Photographer Nan Goldin Discusses Three-Year Opioid Addiction Battle

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Photographer Nan Goldin Discusses Three-Year Opioid Addiction Battle

By Beth Leipholtz 04/13/18

Goldin says she was given OxyContin after an operation. Within a month, she was dependent.

Image: 
Nan Goldin
Photo via YouTube

Photographer Nan Goldin has witnessed a crippling epidemic before; she photographed the AIDS epidemic in the 1980s. But she has recently found herself in the midst of another epidemic: the opioid crisis. 

According to Interview magazine, Goldin, who is known for her portrait work, recently spoke about her own struggles with opioid use at the Liberatum festival in Mexico City. 

Goldin, who struggled with opioid use for three years, says her use began when she was given OxyContin after an operation. Within a month, she says, she became dependent. 

“I ended up living entirely in my own bedrooms: I had a bedroom in New York and a bedroom in Berlin, and a bedroom in Paris, and anywhere I travelled, I stayed in the bedroom,” Goldin said at the festival. “So, I missed the world totally for about three years, and it got to be the point where all I was doing was counting my pills and snorting them and crushing them, and counting and recounting. So my world had become very small.”

Soon, Goldin says, she had no money. At $30 a pill, OxyContin had become too expensive. So, she began using heroin and fentanyl. Eventually, she overdosed on fentanyl which led her to seek treatment.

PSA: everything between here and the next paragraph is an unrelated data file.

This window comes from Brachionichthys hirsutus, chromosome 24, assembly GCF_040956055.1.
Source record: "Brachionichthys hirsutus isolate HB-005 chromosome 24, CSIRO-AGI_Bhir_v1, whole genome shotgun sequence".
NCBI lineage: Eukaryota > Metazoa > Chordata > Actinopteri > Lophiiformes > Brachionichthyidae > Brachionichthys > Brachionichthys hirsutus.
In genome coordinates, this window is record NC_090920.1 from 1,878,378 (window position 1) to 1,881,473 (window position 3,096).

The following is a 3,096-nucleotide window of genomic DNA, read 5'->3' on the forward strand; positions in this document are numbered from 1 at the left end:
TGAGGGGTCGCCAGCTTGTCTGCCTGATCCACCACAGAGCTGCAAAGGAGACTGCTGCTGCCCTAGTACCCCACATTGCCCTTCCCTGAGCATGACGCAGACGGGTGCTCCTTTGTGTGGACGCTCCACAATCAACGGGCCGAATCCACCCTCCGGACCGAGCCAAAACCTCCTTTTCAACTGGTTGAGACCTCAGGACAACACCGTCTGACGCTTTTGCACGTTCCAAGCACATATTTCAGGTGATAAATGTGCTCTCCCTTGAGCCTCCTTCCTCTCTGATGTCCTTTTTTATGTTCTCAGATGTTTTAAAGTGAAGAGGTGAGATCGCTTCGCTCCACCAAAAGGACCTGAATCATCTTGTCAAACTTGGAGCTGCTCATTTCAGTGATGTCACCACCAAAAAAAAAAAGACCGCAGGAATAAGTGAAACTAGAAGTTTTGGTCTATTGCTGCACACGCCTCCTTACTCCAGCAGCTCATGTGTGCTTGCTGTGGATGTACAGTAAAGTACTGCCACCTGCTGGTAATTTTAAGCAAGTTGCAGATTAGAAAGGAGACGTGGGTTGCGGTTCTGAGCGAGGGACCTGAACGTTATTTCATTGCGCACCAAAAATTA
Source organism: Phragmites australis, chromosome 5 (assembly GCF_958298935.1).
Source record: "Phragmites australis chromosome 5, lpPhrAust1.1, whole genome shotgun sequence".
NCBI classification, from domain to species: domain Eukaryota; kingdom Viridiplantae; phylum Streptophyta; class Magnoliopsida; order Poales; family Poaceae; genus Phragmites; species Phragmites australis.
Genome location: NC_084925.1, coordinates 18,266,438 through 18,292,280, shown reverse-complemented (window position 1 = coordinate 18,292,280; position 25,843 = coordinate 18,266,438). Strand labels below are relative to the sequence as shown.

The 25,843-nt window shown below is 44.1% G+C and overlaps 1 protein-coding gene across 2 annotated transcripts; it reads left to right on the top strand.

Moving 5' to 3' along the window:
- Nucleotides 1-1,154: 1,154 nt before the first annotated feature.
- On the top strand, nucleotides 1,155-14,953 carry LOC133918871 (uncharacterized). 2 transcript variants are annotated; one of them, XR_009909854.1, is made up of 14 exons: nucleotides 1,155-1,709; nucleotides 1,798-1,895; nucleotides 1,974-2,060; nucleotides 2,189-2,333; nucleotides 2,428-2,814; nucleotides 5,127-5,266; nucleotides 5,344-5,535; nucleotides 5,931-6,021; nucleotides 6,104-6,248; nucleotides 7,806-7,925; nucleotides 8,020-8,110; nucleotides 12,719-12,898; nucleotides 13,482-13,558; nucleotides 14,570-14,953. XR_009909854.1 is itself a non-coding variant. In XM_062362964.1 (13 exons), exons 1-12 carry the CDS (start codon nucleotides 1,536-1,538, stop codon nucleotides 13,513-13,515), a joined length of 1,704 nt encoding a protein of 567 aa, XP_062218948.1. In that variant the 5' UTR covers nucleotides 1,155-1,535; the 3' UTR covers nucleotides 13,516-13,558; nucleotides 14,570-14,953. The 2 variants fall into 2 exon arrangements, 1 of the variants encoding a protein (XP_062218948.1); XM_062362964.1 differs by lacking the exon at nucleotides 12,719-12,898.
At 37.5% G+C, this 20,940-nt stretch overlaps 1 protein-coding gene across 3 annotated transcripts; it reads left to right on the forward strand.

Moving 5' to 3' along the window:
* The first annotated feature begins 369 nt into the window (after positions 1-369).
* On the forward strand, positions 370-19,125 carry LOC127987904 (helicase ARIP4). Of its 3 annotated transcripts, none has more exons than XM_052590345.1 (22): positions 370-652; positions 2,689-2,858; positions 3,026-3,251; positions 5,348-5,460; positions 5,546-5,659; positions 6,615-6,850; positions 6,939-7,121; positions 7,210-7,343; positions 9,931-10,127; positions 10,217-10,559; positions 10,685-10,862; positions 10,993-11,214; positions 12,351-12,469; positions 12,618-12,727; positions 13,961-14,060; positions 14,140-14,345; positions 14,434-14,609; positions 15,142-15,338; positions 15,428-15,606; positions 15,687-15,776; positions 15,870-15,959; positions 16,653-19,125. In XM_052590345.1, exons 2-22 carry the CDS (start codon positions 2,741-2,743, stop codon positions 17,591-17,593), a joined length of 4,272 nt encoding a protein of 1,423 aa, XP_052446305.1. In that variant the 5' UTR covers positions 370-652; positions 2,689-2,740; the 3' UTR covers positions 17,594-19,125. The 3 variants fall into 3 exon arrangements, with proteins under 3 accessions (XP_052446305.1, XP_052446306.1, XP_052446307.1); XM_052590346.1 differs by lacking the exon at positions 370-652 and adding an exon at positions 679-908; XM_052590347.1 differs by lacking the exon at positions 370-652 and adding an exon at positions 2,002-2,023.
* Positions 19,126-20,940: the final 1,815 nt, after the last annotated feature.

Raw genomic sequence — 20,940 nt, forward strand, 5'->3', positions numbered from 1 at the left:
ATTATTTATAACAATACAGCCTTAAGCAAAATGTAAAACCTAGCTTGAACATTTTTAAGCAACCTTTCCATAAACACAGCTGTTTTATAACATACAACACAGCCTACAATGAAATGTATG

“So, a year ago today, I got out of treatment and I stayed in the hospital for two and a half months and I came off everything,” she said at the festival. “I came out and that’s when I became aware of the statistics of the opioid crisis. And I decided that this was something I dealt with so deeply myself, that this was the place I should start pushing back.”

Most recently, she pushed back by protesting donations to arts institutions from members of the Sackler family. On March 10, at the Metropolitan Museum of Art in New York City, Goldin led about 50 people in a protest in the museum’s wing named for the Sacklers. 

“This family [descendants of Raymond and Mortimer Sackler] is the private owners of Purdue Pharma where OxyContin was first invented, where it was first developed, and they market it in a horrendous way,” Goldin said. 

“And we designed beautiful bottles of fake OxyContin prescriptions, and we threw a thousand of them into the pool, the moat around the temple (in the museum).”

Goldin says she is a proponent of harm reduction practices, such as injection sites and medication assisted treatment. 

In order to bring attention to the crisis, Goldin is doing what she knows best: taking photos.

“Shame is preventing tens and thousands of people from getting help, so we decided we would do some kind of campaign where I would photograph people who are willing to be photographed—people who have lost people, telling their story, people who are activists promoting different treatments… just to give people hope,” she said at the festival.

“There’s no faith in this disease. So this is about faces that people can relate to, to find some kind of hope, because the only thing that helps addicts is compassion.”

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